The many potential uses of drones
Drones are remotely-operated flying devices, generally light-weight and outfitted with remote surveillance capability. “Wired Magazine” states that, in the very near future, drones will be used for everything from police surveillance of criminals to unwanted invasions of privacy and fast-food delivery.
Drones will create related jobs, including hardware & software development
Clearly, drone operators will be required to obtain FAA and other approvals for operating drones. In order for drones to be used for commercial purposes, business licenses will be needed. In addition, robust software will be needed for operating the drones and for “drone traffic control.” Along with new license and certifications jobs, drones could provide new avenues of employment for software developers. New multitasking software, including collision avoidance and drone air traffic control will be needed, to allow for the safe operation of drones.
Additionally, drones now are possible in mass quantities, due to the fact that they utilize the latest cell phone & computing technologies; including small, light-weight electronic GPS capabilities, as well as small, more efficient batteries and motors. Such advances have allowed a decrease in both size and cost of components needed to manufacture viable drones. As well, improvements in cell and related technologies mean that drones can be operated more effectively over longer distances, more helpful hints.
Drone physical design and production also will mean more jobs in hardware design and engineering. Along with new hardware and software design jobs, various related supporting jobs, such as drone security, certification and operation will emerge.
Some pitfalls: Drone clones – illegally-copied drones
Drones likely will be subject to the same fate of the original personal computers – being copied, or “cloned.” An illegal “drone clone” would appear identical to the original, “legal” drone.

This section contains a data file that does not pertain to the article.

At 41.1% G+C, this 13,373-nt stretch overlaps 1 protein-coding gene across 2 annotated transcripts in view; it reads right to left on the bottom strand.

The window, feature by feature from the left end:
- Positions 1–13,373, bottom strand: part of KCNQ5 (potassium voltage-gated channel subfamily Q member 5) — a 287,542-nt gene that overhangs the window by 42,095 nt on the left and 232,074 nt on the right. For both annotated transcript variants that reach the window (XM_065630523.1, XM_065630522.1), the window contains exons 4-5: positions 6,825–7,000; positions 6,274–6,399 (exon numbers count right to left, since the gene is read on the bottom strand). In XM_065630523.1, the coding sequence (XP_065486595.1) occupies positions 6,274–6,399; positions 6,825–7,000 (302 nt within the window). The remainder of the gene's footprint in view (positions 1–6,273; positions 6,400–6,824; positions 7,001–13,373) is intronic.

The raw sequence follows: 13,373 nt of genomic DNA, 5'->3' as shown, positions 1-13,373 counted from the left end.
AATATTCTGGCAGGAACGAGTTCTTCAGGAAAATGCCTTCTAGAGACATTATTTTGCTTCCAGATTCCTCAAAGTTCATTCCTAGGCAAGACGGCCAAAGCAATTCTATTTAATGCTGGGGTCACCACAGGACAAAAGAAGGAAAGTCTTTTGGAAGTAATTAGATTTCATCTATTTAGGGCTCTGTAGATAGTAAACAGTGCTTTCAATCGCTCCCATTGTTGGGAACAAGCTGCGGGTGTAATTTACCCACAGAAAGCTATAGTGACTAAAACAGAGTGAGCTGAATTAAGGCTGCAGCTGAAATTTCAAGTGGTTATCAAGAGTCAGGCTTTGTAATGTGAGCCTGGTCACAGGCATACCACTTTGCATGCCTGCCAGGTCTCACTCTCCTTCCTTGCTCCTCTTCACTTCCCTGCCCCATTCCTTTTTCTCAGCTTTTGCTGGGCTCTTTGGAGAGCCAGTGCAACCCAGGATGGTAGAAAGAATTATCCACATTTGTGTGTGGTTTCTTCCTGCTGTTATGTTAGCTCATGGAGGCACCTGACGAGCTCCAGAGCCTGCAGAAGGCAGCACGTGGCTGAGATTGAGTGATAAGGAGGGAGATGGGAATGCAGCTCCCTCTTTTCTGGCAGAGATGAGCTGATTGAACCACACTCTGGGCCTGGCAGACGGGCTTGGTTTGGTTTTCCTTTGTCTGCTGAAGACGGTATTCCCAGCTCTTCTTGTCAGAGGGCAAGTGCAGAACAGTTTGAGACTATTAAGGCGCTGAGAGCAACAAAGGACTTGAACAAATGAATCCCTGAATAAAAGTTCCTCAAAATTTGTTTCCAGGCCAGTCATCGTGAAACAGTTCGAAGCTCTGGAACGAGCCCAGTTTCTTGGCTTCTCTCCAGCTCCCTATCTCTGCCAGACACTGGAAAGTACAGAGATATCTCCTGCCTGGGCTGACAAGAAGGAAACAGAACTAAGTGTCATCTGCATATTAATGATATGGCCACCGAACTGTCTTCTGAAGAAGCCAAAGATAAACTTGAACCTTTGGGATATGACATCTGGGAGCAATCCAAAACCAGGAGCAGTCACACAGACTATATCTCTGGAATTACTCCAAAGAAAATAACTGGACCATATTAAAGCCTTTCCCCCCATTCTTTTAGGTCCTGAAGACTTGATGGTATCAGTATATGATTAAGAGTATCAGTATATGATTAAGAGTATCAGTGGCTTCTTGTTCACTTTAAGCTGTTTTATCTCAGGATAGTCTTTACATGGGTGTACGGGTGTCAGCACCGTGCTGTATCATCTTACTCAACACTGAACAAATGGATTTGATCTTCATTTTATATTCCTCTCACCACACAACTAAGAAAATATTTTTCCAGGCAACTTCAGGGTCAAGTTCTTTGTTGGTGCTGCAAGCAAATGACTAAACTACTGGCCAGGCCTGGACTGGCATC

In cases of illegally-copied drones, a “bad drone” would impersonate a “good drone,” creating new types of crime. For example, if a commercial drone is sent to pickup a highly-valuable package and, instead, a “drone clone” shows up first; the package easily could end up in the hands of a criminal. To prevent such crimes, drones will need strong authentication and authorization mechanisms, much like those used to verify identities of computer users. Drones would be less likely to be impersonated if they use two-factor or three-factor authentication, such as RSA’s SecurID and/or PKI-related certificates. Such strong authentication mechanisms will provide an incredibly-high level of certainty that the drone is authorized and legal.
This means that both new hardware and software technologies may need to be brought to bear, in order to control “drone hijacking” and other related criminal misuse of drones.
Bottom Line: The sky is the limit regarding drones & potential related jobs
Having been involved in IT for over over 25 years, my industry insight leads me to believe that drones will have a number of applications that have not yet been fully imagined. In addition, with Congress prodding the FAA to review its regulations, in order to consider allowing commercial use of drones, the sky truly is the limit, regarding future hardware and software applications of drone technologies; including, but not limited to pizza delivery, courier tasks, postal mail delivery and more. Along with these uses will, of course, come new jobs related to drone licensing, operation and certification; as well as related hardware and software development for tracking, controlling and allowing for safe drone traffic flow.